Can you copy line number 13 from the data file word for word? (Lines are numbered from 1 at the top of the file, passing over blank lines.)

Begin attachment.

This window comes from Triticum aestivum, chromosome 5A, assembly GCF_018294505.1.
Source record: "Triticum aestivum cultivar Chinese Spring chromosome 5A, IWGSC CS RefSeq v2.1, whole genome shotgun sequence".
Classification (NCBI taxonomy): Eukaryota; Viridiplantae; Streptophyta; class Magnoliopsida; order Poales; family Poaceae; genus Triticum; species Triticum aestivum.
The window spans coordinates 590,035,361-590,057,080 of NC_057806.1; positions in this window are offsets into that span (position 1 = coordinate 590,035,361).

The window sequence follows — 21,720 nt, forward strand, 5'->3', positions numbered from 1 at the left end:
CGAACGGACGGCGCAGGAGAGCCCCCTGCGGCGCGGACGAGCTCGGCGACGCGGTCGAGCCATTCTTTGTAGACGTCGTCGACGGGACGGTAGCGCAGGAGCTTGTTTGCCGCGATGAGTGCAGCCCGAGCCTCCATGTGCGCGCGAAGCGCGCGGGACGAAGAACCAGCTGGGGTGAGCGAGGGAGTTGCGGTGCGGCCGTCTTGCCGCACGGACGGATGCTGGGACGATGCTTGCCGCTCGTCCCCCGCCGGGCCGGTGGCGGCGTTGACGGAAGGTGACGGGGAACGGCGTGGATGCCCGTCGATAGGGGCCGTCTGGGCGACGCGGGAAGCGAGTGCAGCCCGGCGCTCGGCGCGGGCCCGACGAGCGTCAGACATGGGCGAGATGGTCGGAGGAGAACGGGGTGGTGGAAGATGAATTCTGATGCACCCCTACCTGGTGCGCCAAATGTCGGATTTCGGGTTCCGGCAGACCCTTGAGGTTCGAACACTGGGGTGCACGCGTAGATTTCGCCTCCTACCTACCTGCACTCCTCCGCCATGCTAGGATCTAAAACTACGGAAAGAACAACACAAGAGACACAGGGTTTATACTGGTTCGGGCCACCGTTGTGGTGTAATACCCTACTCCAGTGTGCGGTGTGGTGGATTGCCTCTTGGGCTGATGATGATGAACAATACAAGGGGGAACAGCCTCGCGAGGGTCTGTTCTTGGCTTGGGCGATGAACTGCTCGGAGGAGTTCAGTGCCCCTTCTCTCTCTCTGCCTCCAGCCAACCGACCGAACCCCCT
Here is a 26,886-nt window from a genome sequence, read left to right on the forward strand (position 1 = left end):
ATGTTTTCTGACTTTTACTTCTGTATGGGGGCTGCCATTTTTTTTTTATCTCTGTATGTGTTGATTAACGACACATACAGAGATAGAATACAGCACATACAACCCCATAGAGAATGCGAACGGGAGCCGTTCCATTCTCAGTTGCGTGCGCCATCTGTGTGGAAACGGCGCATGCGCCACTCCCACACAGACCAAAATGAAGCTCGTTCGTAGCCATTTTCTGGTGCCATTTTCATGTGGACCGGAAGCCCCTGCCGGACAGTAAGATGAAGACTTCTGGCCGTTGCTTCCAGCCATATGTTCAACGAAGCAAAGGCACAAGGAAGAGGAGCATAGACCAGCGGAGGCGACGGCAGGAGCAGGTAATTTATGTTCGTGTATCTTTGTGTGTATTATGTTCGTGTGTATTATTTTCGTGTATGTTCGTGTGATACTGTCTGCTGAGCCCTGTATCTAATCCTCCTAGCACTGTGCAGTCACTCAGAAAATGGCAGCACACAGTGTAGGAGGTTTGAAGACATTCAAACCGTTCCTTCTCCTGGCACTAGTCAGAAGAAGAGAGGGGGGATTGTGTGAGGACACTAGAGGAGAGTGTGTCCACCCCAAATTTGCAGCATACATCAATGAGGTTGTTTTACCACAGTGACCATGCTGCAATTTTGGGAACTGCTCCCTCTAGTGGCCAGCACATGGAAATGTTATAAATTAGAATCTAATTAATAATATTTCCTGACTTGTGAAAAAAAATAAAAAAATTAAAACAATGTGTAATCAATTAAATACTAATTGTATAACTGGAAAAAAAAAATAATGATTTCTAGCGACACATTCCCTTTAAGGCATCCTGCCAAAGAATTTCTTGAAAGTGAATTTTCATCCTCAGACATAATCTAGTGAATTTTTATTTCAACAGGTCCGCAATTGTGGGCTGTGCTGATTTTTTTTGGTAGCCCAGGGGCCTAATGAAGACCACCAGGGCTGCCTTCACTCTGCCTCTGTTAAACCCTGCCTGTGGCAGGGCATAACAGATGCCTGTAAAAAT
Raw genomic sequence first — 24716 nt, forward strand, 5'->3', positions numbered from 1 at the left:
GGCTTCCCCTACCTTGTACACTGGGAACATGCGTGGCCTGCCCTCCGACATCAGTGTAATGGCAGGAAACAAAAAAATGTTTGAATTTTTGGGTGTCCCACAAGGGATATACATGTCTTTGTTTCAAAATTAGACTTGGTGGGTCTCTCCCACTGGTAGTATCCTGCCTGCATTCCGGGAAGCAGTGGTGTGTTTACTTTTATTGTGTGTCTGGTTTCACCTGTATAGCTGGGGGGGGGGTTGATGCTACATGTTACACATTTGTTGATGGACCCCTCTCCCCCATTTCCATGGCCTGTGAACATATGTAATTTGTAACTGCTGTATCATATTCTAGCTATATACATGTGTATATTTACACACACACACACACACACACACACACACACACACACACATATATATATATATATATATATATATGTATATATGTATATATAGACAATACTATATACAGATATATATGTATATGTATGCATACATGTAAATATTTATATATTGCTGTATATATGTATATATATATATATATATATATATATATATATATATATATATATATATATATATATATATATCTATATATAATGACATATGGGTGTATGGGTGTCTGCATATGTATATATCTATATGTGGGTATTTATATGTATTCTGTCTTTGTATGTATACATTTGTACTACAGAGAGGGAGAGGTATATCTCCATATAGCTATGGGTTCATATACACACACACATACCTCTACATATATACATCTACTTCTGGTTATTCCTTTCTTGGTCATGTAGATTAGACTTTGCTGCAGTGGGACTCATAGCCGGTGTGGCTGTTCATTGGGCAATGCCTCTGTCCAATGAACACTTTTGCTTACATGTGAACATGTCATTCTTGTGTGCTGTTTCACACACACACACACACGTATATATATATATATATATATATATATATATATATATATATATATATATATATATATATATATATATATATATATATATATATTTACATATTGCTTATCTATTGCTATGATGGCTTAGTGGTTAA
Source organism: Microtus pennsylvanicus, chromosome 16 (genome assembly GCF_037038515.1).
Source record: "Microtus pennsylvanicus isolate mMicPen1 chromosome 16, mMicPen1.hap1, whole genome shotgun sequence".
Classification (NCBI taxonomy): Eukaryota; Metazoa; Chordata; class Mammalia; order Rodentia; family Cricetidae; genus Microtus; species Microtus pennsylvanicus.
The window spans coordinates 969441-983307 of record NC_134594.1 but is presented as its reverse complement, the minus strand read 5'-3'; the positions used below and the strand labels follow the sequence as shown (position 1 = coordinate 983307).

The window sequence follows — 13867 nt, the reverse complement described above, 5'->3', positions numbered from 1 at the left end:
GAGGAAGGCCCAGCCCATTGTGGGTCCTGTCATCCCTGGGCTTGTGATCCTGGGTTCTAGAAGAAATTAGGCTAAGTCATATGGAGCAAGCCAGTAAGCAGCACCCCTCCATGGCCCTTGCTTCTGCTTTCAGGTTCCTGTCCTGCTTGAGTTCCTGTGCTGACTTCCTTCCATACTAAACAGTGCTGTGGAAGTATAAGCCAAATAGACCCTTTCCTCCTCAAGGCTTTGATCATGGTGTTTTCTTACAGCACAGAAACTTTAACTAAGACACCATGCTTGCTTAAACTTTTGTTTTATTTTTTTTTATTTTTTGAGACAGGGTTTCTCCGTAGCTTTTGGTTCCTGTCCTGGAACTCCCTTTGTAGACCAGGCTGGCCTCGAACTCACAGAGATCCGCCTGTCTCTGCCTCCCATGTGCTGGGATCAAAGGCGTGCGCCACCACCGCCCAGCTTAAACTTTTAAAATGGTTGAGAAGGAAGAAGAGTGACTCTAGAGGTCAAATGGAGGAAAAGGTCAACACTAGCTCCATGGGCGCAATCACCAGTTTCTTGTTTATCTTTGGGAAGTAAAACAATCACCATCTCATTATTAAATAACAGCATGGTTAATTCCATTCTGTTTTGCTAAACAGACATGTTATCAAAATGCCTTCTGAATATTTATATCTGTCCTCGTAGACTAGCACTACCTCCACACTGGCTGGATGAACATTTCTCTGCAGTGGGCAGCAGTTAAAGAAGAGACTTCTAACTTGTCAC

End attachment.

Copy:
Classification (NCBI taxonomy): Eukaryota; Metazoa; Chordata; class Mammalia; order Rodentia; family Cricetidae; genus Microtus; species Microtus pennsylvanicus.